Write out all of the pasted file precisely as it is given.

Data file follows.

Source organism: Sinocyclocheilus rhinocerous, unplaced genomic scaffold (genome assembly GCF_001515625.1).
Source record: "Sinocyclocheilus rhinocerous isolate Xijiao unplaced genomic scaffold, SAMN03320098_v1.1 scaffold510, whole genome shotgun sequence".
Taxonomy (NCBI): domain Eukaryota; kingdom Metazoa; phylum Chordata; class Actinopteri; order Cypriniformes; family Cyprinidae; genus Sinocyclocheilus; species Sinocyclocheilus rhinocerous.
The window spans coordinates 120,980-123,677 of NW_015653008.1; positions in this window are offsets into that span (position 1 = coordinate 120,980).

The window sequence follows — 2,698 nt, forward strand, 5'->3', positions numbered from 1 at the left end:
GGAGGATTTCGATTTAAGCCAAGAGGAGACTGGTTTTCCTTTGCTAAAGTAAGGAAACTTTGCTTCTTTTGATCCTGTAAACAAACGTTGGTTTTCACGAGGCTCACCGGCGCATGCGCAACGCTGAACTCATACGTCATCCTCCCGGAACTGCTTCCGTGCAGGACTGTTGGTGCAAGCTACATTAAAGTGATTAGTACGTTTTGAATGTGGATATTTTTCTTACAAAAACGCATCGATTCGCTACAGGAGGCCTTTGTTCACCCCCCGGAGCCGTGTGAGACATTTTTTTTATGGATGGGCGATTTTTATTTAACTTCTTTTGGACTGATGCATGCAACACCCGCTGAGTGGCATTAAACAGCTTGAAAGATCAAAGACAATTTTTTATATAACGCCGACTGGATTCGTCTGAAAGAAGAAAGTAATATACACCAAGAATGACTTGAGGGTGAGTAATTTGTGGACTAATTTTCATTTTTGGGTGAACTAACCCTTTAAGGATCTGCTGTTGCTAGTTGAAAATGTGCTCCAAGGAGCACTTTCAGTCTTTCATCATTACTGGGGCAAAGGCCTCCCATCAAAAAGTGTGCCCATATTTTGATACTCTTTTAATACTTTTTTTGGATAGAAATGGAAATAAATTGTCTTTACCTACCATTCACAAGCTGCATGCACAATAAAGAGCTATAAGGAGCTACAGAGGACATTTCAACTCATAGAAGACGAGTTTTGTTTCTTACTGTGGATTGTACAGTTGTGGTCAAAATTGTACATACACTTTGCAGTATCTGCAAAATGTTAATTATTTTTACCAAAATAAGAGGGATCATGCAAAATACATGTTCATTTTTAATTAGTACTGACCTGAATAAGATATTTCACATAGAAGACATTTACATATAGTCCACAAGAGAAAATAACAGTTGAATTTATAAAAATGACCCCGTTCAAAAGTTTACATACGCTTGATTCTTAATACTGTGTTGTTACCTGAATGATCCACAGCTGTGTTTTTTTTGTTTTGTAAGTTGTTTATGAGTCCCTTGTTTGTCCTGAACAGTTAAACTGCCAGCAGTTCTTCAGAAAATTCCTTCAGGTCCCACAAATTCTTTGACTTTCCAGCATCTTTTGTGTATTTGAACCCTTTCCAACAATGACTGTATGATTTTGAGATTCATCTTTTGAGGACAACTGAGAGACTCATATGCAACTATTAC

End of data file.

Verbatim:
Source organism: Sinocyclocheilus rhinocerous, unplaced genomic scaffold (genome assembly GCF_001515625.1).
Source record: "Sinocyclocheilus rhinocerous isolate Xijiao unplaced genomic scaffold, SAMN03320098_v1.1 scaffold510, whole genome shotgun sequence".
Taxonomy (NCBI): domain Eukaryota; kingdom Metazoa; phylum Chordata; class Actinopteri; order Cypriniformes; family Cyprinidae; genus Sinocyclocheilus; species Sinocyclocheilus rhinocerous.
The window spans coordinates 120,980-123,677 of NW_015653008.1; positions in this window are offsets into that span (position 1 = coordinate 120,980).

The window sequence follows — 2,698 nt, forward strand, 5'->3', positions numbered from 1 at the left end:
GGAGGATTTCGATTTAAGCCAAGAGGAGACTGGTTTTCCTTTGCTAAAGTAAGGAAACTTTGCTTCTTTTGATCCTGTAAACAAACGTTGGTTTTCACGAGGCTCACCGGCGCATGCGCAACGCTGAACTCATACGTCATCCTCCCGGAACTGCTTCCGTGCAGGACTGTTGGTGCAAGCTACATTAAAGTGATTAGTACGTTTTGAATGTGGATATTTTTCTTACAAAAACGCATCGATTCGCTACAGGAGGCCTTTGTTCACCCCCCGGAGCCGTGTGAGACATTTTTTTTATGGATGGGCGATTTTTATTTAACTTCTTTTGGACTGATGCATGCAACACCCGCTGAGTGGCATTAAACAGCTTGAAAGATCAAAGACAATTTTTTATATAACGCCGACTGGATTCGTCTGAAAGAAGAAAGTAATATACACCAAGAATGACTTGAGGGTGAGTAATTTGTGGACTAATTTTCATTTTTGGGTGAACTAACCCTTTAAGGATCTGCTGTTGCTAGTTGAAAATGTGCTCCAAGGAGCACTTTCAGTCTTTCATCATTACTGGGGCAAAGGCCTCCCATCAAAAAGTGTGCCCATATTTTGATACTCTTTTAATACTTTTTTTGGATAGAAATGGAAATAAATTGTCTTTACCTACCATTCACAAGCTGCATGCACAATAAAGAGCTATAAGGAGCTACAGAGGACATTTCAACTCATAGAAGACGAGTTTTGTTTCTTACTGTGGATTGTACAGTTGTGGTCAAAATTGTACATACACTTTGCAGTATCTGCAAAATGTTAATTATTTTTACCAAAATAAGAGGGATCATGCAAAATACATGTTCATTTTTAATTAGTACTGACCTGAATAAGATATTTCACATAGAAGACATTTACATATAGTCCACAAGAGAAAATAACAGTTGAATTTATAAAAATGACCCCGTTCAAAAGTTTACATACGCTTGATTCTTAATACTGTGTTGTTACCTGAATGATCCACAGCTGTGTTTTTTTTGTTTTGTAAGTTGTTTATGAGTCCCTTGTTTGTCCTGAACAGTTAAACTGCCAGCAGTTCTTCAGAAAATTCCTTCAGGTCCCACAAATTCTTTGACTTTCCAGCATCTTTTGTGTATTTGAACCCTTTCCAACAATGACTGTATGATTTTGAGATTCATCTTTTGAGGACAACTGAGAGACTCATATGCAACTATTAC